The Thematic Approach:
In this method, the exegesis of the Qur'an is not done verse by verse. On the contrary,it seeks to study the Qur'an by taking up a particular theme from among the variousdoctrinal, social and cosmological themes dealt by the Qur'an. It studies anddiscusses, for example, the doctrine of
in the Qur'an, the concept of prophethood in the Qur'an, the Qur'anic approach to economics, the laws that shapethe course of history (
) according to the Qur'an, the cosmology of theQur'an, and so on. Through such studies, this method seeks to determine the Qur'anicviewpoints and to comprehend as a consequence the message of Islam regarding a particular issue from among the various issues related to life and the universe.It should be clear that there is no divorce between the two methods either on the levelof actual practice or the practice of exegesis through history, because the thematicmethod evidently stands in need of the ascertainment by the analytic method of themeanings of the verses being dealt with by thematic tafsir and related to a topic under study. Also, the analytic tafsir, in the course of its semantic journey does stumble uponQur'anic ideas related to major issues of human life. Nevertheless, the two methodsremain different from each other in their features, aims and ideational characteristics.Among the factors responsible for the popularity of the analytic method and itsdomination for many centuries was the traditionalist trend in tafsir. This trend wasinitially so strong that in fact exegesis was a part of hadith in one form or the other,and apart from some lexical, literary and historical information, hadith remainedabout the sole basis of exegesis for a long period of time.These traditions of the Prophet (S) and the Imams (A), or the Sahabah and theTabi'un, were generally replies to questions asked by the people. It was not possiblefor a tafsir that stopped at the boundary of hadith and relied solely upon it, to take afurther step and attempt to combine and synthesise the varied detailed meanings of theQur'an and to derive a viewpoint lying beyond its lexical meanings. This exegesis was by nature a commentary on the meaning of isolated words, in the sense that synonymswere given, some unfamiliar terms were elucidated, and some ideas were applied tothe circumstances of the revelation (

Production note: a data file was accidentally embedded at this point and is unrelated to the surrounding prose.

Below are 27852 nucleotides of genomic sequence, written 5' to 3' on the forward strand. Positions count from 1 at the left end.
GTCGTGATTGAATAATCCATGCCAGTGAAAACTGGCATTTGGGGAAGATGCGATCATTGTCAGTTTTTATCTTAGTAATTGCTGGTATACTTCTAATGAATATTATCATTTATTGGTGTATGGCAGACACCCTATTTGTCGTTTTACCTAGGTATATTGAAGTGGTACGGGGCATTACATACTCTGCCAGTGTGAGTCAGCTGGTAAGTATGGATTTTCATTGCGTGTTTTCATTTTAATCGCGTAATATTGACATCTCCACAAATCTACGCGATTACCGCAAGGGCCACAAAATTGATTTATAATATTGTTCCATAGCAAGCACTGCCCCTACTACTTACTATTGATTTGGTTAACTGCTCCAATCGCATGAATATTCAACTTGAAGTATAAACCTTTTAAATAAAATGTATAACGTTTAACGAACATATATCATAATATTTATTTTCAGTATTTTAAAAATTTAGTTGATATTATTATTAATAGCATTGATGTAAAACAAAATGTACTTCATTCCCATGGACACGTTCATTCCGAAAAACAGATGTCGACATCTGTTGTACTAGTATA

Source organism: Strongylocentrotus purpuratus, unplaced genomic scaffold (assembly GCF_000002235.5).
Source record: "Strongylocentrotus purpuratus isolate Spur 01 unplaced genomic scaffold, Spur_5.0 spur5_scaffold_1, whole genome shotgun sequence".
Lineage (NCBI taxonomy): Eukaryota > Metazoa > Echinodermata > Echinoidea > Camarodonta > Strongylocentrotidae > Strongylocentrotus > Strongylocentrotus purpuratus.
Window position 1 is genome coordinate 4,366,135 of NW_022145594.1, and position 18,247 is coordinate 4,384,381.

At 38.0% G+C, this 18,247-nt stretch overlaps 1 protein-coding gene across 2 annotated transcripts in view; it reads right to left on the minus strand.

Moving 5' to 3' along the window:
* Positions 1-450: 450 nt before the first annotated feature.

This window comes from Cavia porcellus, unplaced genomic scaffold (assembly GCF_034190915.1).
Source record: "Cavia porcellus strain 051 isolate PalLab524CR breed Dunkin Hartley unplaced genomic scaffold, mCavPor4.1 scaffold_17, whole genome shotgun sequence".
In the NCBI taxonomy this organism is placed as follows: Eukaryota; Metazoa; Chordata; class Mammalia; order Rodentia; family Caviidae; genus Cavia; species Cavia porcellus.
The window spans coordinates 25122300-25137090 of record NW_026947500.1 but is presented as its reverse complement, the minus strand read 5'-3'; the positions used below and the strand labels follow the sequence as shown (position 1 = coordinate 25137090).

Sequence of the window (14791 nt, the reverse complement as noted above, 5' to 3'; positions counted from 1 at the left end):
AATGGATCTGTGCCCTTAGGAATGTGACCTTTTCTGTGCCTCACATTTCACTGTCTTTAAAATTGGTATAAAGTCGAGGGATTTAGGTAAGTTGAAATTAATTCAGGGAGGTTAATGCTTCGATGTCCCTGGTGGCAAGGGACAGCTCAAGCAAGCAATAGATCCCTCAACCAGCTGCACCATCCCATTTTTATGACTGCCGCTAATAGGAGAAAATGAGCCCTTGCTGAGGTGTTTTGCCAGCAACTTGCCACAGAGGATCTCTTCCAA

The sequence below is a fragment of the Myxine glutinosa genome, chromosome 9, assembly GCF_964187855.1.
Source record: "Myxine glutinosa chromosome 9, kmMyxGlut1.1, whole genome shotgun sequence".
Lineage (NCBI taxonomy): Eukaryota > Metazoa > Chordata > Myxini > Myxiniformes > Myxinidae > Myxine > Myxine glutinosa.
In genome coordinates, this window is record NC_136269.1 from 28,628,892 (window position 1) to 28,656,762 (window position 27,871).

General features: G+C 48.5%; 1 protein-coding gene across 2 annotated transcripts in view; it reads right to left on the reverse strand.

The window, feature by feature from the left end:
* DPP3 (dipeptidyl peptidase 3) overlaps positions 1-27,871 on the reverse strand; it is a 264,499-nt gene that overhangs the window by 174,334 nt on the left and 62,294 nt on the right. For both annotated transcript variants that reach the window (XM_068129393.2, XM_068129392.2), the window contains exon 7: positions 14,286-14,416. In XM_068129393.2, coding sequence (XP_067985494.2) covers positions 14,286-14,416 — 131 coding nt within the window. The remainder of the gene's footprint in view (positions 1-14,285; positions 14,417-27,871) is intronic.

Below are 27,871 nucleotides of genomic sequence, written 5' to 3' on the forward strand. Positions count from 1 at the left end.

) of verses. Such an activity lacksthe potential of assuming an innovative role that would have enabled it to go beyondlexical meanings and reach the basic ideas which the Holy Qur'an offers in itsscattered verses.For a better understanding of these two different methods of tafsir, we give anexample from our experience in fiqh. In a sense fiqh involves the interpretation of traditions narrated from the Prophet (S) and the Imams (A). We know that there arelegal works which deal with the traditions, one by one, and expound every traditionwith respect to either its meaning, or the chain of its narrators, or its text, or all of these, depending upon the commentator's approach. This is what we find in the worksof the commentators of
("the four books", i.e.
Man la yahduruhu al-faqih
, although thegreater part of legal books and studies do not follow this method. On the contrary,